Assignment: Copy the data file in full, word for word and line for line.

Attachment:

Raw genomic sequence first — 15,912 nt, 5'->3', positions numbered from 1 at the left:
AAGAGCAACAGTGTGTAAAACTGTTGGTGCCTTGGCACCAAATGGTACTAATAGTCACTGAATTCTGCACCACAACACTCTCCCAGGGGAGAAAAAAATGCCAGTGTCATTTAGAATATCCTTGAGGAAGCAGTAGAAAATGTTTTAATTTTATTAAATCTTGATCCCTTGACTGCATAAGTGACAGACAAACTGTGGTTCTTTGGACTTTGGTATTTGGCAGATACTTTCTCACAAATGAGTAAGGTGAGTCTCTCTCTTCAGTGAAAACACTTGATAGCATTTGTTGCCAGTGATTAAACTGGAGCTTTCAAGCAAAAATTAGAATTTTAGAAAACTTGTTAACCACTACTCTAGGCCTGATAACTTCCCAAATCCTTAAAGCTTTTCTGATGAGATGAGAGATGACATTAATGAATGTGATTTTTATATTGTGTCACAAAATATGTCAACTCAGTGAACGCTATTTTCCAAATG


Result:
Raw genomic sequence first — 15,912 nt, 5'->3', positions numbered from 1 at the left:
AAGAGCAACAGTGTGTAAAACTGTTGGTGCCTTGGCACCAAATGGTACTAATAGTCACTGAATTCTGCACCACAACACTCTCCCAGGGGAGAAAAAAATGCCAGTGTCATTTAGAATATCCTTGAGGAAGCAGTAGAAAATGTTTTAATTTTATTAAATCTTGATCCCTTGACTGCATAAGTGACAGACAAACTGTGGTTCTTTGGACTTTGGTATTTGGCAGATACTTTCTCACAAATGAGTAAGGTGAGTCTCTCTCTTCAGTGAAAACACTTGATAGCATTTGTTGCCAGTGATTAAACTGGAGCTTTCAAGCAAAAATTAGAATTTTAGAAAACTTGTTAACCACTACTCTAGGCCTGATAACTTCCCAAATCCTTAAAGCTTTTCTGATGAGATGAGAGATGACATTAATGAATGTGATTTTTATATTGTGTCACAAAATATGTCAACTCAGTGAACGCTATTTTCCAAATG